Michele Westmorland keeps a very busy schedule traveling between Melanesia and her home outside Seattle and points in between. The award winning photographer and filmmaker was interviewed during our 2015 Summit and recently, we were very pleased to catch up with her for an update. Make sure to see Michele’s Gallery of spectacular images.
“I believe in the power of imagery to motivate stewardship and protection of the fragile underwater world. It is equally important to connect with the indigenous peoples of the world – man is, in fact, a part of nature.” ~ Michele Westmorland
This quote has and will remain as something I firmly believe in. It came from my years of observation and experience of diving with magical marine life but also from my decades of travel to Melanesia, where I learned how valuable the health of the ocean is to the people who need to lead healthy and sustainable lives.
Storytelling in a Rapidly Changing World
The greatest gift given to me has been when I turned my camera from simply capturing an image of a fish or creating stock imagery to develop a successful business, to understanding the importance of storytelling in a world that is rapidly changing – and impacting what our earth provides.
As a Founding Fellow of the International League of Conservation Photographers and as a proud recipient of the 2016 Fellow of the Year Award, it is the collaboration with other photographers with rich stories and a talent to tell those stories visually, that has given me such satisfaction and purpose. Having been chosen to participate in expeditions with fellow photographers, I’ve increased my ability to develop a storyline before going into the field. In one such instance, I was asked to document the scientists whose specialty was studying coral species that took me to French Polynesia, The Tuamotus and Gambiers, and capture imagery to help tell their story to a broader audience.
“What if the Earth were made of coral?”
Before the journey, I began to think about what would be the tag line or signature image that could encompass the goals of the Living Oceans Foundation who were working globally to investigate the health of our reef systems. It was then, after a few scribbled drawings on a piece of paper, I knew how and what I would capture. In my mind I asked, “What if the Earth were made of coral?” The photo above is now one of my favorites because it says something important visually – in one single shot.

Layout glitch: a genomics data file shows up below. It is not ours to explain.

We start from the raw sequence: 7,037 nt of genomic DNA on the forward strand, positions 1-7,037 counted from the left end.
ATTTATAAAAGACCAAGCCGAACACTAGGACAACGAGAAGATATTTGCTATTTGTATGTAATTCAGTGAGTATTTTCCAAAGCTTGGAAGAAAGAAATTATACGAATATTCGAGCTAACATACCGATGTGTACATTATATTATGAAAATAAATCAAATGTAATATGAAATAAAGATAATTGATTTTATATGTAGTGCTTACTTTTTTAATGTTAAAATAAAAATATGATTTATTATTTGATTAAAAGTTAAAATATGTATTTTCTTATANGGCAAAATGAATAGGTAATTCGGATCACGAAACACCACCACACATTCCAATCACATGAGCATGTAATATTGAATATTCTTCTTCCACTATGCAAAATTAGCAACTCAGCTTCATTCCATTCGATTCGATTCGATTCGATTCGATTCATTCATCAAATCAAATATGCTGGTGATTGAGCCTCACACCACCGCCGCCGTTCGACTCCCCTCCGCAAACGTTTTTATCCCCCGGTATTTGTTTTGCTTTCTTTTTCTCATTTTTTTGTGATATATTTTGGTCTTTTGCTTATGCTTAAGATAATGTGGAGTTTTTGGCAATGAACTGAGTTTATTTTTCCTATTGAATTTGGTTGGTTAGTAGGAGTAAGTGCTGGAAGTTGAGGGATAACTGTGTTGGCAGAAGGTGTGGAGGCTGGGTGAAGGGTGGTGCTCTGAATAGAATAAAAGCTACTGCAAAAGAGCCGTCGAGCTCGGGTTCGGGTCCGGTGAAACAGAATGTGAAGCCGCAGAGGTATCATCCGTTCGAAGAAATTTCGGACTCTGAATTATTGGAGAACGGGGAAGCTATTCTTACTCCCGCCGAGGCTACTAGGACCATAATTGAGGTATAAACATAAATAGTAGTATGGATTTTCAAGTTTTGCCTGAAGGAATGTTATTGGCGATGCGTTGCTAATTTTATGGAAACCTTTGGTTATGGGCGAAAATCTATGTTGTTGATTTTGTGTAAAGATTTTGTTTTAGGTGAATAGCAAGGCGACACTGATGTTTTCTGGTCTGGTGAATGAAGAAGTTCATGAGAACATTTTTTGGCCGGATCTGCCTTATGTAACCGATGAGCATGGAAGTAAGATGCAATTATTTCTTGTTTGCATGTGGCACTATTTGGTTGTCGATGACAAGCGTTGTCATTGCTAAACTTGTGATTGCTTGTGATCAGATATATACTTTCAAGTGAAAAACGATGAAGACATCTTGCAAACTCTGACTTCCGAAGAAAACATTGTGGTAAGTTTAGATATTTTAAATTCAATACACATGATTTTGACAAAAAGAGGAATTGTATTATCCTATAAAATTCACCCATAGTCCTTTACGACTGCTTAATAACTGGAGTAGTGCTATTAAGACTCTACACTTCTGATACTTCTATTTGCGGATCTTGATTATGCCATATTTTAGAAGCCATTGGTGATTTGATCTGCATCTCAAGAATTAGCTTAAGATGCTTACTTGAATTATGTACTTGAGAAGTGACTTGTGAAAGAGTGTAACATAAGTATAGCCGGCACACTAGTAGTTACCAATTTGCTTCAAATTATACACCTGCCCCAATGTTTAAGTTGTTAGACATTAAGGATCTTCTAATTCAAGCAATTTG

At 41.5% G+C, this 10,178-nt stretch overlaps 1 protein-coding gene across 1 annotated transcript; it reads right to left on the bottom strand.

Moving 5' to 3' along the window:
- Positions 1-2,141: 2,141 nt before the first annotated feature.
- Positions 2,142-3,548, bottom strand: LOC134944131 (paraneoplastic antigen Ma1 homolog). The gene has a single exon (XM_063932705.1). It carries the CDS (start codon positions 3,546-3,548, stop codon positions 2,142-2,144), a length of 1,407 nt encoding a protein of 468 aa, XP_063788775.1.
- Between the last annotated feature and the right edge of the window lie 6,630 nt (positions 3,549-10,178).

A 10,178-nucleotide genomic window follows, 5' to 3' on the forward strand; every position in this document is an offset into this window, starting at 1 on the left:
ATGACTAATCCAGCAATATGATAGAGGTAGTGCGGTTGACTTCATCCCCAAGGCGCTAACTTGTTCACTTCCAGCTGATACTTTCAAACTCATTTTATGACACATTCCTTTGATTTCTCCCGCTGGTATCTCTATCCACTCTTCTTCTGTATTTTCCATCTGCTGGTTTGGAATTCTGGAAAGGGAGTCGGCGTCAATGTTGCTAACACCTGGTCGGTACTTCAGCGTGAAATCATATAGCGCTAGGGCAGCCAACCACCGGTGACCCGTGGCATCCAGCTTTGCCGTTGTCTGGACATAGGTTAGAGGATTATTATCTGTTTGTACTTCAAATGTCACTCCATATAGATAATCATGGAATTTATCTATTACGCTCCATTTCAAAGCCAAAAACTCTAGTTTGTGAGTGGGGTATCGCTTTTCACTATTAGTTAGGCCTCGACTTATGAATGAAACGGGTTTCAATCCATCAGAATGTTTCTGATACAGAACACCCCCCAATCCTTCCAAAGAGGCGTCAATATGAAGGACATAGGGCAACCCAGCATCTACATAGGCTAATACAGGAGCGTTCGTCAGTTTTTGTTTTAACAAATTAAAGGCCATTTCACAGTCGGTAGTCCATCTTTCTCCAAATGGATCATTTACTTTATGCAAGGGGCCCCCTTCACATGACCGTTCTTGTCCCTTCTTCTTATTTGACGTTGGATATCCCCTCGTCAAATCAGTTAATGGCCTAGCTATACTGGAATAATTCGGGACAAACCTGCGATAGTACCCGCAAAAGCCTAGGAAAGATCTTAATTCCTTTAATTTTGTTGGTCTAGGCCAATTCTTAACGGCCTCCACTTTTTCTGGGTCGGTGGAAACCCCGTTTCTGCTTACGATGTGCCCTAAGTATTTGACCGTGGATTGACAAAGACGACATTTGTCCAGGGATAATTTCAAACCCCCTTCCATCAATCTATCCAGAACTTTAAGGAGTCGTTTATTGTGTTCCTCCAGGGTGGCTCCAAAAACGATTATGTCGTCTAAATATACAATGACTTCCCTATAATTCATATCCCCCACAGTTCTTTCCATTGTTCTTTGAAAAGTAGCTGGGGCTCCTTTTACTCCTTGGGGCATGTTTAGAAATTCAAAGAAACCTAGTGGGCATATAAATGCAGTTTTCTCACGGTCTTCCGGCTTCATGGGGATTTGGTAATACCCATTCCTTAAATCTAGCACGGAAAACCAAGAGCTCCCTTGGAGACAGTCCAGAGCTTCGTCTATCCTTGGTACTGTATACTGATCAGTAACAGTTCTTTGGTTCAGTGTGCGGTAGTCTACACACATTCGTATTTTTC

As a photographer, these lessons of storytelling have taken me to an even higher calling of creating a documentary film about art. Are we, as photographers, not artists?
Headhunt Revisited: With Brush, Canvas and Camera
When I discovered the story of two very brave women who traveled to my beloved Melanesia in the 1920’s, it took me on a journey of discovery about the people of these magical island nations and how art of all forms can tell stories of history and culture across oceans and decades. Headhunt Revisited: With Brush, Canvas and Camera is now a completed film with film festivals targeted and screenings in the near future.
Michele is the director, producer and expedition leader of the Headhunt Revisited team. Lauren Hutton is the spokesperson and narrator. Visit the Headhunt Revisited website.
Publication and Awards
In 2006 Michele published her photo book “Ocean Duets” focusing on the beauty of the underwater world. Michele is a Fellow of the prestigious Explorers Club, and a member of the Society of Woman Geographers, Wings World Quest, ASPP, NANPA and in 2011 was inducted into the Woman Divers Hall of Fame.
Among the many awards that Michele has received for her photographic work include the Grand Prize in the Papua New Guinea Underwater category, the Environmental Photography Invitational and Photo District News. As a public speaker, Michele has given lectures on our need to protect our ocean environment and its marine life.
By Robert Frerck, Blue Ocean Network
See These Related Posts on Blue Ocean Filmmakers:
Thru the Lens of Conservation – Michele Westmorland
Summit 2015, Ocean Views – Creatives tackle the underwater issues Film, Photography, Books, Cartoons
How To Get More Ocean-Hearted Intel Delivered To Your Inbox!
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